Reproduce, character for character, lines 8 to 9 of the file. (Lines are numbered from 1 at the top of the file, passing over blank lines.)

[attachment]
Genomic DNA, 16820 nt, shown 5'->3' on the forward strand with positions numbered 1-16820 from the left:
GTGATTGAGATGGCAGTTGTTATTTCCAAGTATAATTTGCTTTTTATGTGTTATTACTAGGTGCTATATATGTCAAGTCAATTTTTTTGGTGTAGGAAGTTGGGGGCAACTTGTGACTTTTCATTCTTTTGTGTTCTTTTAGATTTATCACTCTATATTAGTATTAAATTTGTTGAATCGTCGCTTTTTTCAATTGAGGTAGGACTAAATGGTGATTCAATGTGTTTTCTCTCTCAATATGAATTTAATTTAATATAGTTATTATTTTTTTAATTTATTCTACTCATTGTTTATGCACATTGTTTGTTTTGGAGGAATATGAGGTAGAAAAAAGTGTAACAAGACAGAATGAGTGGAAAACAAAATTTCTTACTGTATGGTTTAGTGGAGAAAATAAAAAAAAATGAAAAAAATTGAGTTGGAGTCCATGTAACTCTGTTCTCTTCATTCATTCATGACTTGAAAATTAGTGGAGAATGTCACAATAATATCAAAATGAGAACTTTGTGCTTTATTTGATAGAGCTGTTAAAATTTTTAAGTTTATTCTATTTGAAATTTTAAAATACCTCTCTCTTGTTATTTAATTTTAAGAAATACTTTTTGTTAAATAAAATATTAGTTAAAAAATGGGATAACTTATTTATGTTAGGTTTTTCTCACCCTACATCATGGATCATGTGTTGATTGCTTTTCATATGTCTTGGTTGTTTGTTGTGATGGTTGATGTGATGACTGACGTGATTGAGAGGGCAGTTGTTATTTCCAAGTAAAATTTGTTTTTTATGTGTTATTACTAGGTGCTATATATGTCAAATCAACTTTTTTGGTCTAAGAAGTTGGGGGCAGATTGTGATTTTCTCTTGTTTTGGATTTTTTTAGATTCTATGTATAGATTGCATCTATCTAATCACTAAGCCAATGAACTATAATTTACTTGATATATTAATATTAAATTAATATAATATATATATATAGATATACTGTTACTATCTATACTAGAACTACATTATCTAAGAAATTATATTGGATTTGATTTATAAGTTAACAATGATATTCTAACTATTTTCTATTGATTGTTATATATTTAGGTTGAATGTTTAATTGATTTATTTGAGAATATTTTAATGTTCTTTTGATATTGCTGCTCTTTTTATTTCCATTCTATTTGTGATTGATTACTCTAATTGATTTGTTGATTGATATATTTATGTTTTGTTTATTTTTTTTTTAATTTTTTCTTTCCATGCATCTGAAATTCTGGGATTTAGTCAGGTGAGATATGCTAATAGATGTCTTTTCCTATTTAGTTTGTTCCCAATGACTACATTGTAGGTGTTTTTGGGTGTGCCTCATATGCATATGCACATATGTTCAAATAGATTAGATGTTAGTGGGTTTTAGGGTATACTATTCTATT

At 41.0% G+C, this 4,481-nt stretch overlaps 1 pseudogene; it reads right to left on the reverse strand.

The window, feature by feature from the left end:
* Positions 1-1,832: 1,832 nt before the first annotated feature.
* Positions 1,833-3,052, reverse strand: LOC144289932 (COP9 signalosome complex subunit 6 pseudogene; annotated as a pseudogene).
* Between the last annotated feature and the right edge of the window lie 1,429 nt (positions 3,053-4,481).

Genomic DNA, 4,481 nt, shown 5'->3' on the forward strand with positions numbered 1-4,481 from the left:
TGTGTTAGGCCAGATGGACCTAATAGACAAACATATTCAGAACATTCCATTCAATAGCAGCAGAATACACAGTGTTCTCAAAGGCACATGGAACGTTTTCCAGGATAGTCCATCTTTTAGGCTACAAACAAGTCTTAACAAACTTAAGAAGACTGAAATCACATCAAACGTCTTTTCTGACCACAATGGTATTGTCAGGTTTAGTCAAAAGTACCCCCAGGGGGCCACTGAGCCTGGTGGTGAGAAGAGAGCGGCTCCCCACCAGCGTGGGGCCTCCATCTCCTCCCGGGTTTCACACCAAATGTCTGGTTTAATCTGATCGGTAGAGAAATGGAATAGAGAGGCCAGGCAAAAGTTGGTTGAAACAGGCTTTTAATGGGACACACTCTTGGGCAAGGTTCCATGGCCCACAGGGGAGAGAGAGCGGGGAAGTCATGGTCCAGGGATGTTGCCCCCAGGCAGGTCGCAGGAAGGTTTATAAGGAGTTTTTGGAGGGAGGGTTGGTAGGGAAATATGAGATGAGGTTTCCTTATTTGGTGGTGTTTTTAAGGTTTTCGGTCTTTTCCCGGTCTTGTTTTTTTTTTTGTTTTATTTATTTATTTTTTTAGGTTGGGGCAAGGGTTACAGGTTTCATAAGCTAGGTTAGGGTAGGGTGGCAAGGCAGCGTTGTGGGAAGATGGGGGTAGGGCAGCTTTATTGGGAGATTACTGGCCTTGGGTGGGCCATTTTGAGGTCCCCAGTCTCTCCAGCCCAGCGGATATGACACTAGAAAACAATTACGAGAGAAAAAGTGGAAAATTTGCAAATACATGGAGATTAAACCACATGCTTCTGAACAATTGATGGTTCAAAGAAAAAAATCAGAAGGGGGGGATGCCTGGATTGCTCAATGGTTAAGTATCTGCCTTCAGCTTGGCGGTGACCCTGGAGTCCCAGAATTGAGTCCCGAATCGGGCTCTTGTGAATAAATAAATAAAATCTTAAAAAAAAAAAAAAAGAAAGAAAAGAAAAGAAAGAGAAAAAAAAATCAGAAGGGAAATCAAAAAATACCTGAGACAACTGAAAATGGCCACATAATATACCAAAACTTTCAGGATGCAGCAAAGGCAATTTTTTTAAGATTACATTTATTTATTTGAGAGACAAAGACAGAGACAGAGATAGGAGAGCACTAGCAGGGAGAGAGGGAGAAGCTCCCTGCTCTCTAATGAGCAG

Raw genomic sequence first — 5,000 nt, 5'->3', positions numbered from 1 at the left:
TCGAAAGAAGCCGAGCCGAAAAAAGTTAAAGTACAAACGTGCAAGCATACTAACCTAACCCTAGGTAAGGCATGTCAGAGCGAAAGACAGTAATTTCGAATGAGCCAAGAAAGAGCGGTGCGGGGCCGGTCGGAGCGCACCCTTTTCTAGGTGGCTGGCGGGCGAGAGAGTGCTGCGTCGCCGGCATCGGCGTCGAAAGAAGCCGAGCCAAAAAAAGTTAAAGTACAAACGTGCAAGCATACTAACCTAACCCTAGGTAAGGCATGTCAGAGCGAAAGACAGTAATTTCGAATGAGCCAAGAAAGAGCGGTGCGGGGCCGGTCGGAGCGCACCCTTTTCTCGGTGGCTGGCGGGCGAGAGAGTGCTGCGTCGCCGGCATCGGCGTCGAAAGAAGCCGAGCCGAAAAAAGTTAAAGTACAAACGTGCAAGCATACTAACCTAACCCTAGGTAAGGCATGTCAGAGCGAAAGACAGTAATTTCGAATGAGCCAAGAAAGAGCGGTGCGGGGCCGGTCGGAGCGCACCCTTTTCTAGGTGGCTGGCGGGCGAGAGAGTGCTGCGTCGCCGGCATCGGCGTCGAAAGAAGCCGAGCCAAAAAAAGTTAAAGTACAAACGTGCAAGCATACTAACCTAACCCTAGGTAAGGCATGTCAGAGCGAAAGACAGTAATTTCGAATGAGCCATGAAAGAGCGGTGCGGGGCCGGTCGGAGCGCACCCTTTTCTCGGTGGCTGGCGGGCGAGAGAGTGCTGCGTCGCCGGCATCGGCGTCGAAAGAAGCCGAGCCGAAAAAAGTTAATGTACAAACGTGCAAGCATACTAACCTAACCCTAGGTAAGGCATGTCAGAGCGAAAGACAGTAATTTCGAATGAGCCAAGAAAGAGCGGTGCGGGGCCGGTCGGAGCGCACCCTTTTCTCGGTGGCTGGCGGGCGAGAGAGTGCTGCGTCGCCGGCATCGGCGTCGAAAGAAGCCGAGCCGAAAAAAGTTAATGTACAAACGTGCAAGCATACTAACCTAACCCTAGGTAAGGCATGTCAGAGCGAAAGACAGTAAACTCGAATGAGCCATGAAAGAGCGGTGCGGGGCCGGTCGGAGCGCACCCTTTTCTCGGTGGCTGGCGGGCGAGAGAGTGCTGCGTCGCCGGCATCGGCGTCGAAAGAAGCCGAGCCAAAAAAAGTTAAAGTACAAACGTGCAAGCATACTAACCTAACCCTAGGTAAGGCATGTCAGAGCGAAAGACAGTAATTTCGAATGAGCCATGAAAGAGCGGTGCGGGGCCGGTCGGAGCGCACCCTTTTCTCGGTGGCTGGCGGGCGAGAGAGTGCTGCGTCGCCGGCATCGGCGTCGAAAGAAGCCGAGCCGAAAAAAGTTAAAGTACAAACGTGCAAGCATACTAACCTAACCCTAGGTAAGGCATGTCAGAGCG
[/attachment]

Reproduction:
Genomic DNA, 4,481 nt, shown 5'->3' on the forward strand with positions numbered 1-4,481 from the left:
TGTGTTAGGCCAGATGGACCTAATAGACAAACATATTCAGAACATTCCATTCAATAGCAGCAGAATACACAGTGTTCTCAAAGGCACATGGAACGTTTTCCAGGATAGTCCATCTTTTAGGCTACAAACAAGTCTTAACAAACTTAAGAAGACTGAAATCACATCAAACGTCTTTTCTGACCACAATGGTATTGTCAGGTTTAGTCAAAAGTACCCCCAGGGGGCCACTGAGCCTGGTGGTGAGAAGAGAGCGGCTCCCCACCAGCGTGGGGCCTCCATCTCCTCCCGGGTTTCACACCAAATGTCTGGTTTAATCTGATCGGTAGAGAAATGGAATAGAGAGGCCAGGCAAAAGTTGGTTGAAACAGGCTTTTAATGGGACACACTCTTGGGCAAGGTTCCATGGCCCACAGGGGAGAGAGAGCGGGGAAGTCATGGTCCAGGGATGTTGCCCCCAGGCAGGTCGCAGGAAGGTTTATAAGGAGTTTTTGGAGGGAGGGTTGGTAGGGAAATATGAGATGAGGTTTCCTTATTTGGTGGTGTTTTTAAGGTTTTCGGTCTTTTCCCGGTCTTGTTTTTTTTTTTGTTTTATTTATTTATTTTTTTAGGTTGGGGCAAGGGTTACAGGTTTCATAAGCTAGGTTAGGGTAGGGTGGCAAGGCAGCGTTGTGGGAAGATGGGGGTAGGGCAGCTTTATTGGGAGATTACTGGCCTTGGGTGGGCCATTTTGAGGTCCCCAGTCTCTCCAGCCCAGCGGATATGACACTAGAAAACAATTACGAGAGAAAAAGTGGAAAATTTGCAAATACATGGAGATTAAACCACATGCTTCTGAACAATTGATGGTTCAAAGAAAAAAATCAGAAGGGGGGGATGCCTGGATTGCTCAATGGTTAAGTATCTGCCTTCAGCTTGGCGGTGACCCTGGAGTCCCAGAATTGAGTCCCGAATCGGGCTCTTGTGAATAAATAAATAAAATCTTAAAAAAAAAAAAAAAGAAAGAAAAGAAAAGAAAGAGAAAAAAAAATCAGAAGGGAAATCAAAAAATACCTGAGACAACTGAAAATGGCCACATAATATACCAAAACTTTCAGGATGCAGCAAAGGCAATTTTTTTAAGATTACATTTATTTATTTGAGAGACAAAGACAGAGACAGAGATAGGAGAGCACTAGCAGGGAGAGAGGGAGAAGCTCCCTGCTCTCTAATGAGCAG